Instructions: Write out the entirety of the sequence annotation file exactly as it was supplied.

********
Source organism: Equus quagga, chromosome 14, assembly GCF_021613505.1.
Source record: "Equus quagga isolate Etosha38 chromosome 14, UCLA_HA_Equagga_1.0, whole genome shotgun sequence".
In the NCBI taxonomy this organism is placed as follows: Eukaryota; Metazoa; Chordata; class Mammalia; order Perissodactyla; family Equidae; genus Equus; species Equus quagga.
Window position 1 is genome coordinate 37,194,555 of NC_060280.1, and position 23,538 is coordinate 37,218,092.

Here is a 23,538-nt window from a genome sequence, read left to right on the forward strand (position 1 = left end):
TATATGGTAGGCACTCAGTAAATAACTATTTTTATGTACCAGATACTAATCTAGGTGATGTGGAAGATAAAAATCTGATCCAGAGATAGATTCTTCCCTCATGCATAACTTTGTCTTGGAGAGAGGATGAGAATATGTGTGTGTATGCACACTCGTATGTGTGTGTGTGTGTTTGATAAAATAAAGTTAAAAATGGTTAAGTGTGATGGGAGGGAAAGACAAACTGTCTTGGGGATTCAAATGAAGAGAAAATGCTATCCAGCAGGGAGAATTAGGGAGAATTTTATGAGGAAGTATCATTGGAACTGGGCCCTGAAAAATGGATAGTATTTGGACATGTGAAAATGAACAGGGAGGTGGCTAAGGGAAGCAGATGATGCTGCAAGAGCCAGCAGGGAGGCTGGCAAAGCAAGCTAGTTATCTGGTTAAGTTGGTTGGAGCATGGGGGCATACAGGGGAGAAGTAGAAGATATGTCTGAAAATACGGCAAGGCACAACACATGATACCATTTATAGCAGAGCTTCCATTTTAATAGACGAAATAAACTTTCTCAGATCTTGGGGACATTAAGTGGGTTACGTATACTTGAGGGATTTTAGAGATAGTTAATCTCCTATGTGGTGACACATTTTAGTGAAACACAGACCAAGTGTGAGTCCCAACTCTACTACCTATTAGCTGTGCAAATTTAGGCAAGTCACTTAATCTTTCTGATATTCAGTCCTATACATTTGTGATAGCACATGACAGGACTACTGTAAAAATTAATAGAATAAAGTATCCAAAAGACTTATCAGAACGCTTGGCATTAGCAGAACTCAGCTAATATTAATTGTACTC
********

Source organism: Equus quagga, chromosome 14, assembly GCF_021613505.1.
Source record: "Equus quagga isolate Etosha38 chromosome 14, UCLA_HA_Equagga_1.0, whole genome shotgun sequence".
In the NCBI taxonomy this organism is placed as follows: Eukaryota; Metazoa; Chordata; class Mammalia; order Perissodactyla; family Equidae; genus Equus; species Equus quagga.
Window position 1 is genome coordinate 37,194,555 of NC_060280.1, and position 23,538 is coordinate 37,218,092.

Here is a 23,538-nt window from a genome sequence, read left to right on the forward strand (position 1 = left end):
TATATGGTAGGCACTCAGTAAATAACTATTTTTATGTACCAGATACTAATCTAGGTGATGTGGAAGATAAAAATCTGATCCAGAGATAGATTCTTCCCTCATGCATAACTTTGTCTTGGAGAGAGGATGAGAATATGTGTGTGTATGCACACTCGTATGTGTGTGTGTGTGTTTGATAAAATAAAGTTAAAAATGGTTAAGTGTGATGGGAGGGAAAGACAAACTGTCTTGGGGATTCAAATGAAGAGAAAATGCTATCCAGCAGGGAGAATTAGGGAGAATTTTATGAGGAAGTATCATTGGAACTGGGCCCTGAAAAATGGATAGTATTTGGACATGTGAAAATGAACAGGGAGGTGGCTAAGGGAAGCAGATGATGCTGCAAGAGCCAGCAGGGAGGCTGGCAAAGCAAGCTAGTTATCTGGTTAAGTTGGTTGGAGCATGGGGGCATACAGGGGAGAAGTAGAAGATATGTCTGAAAATACGGCAAGGCACAACACATGATACCATTTATAGCAGAGCTTCCATTTTAATAGACGAAATAAACTTTCTCAGATCTTGGGGACATTAAGTGGGTTACGTATACTTGAGGGATTTTAGAGATAGTTAATCTCCTATGTGGTGACACATTTTAGTGAAACACAGACCAAGTGTGAGTCCCAACTCTACTACCTATTAGCTGTGCAAATTTAGGCAAGTCACTTAATCTTTCTGATATTCAGTCCTATACATTTGTGATAGCACATGACAGGACTACTGTAAAAATTAATAGAATAAAGTATCCAAAAGACTTATCAGAACGCTTGGCATTAGCAGAACTCAGCTAATATTAATTGTACTC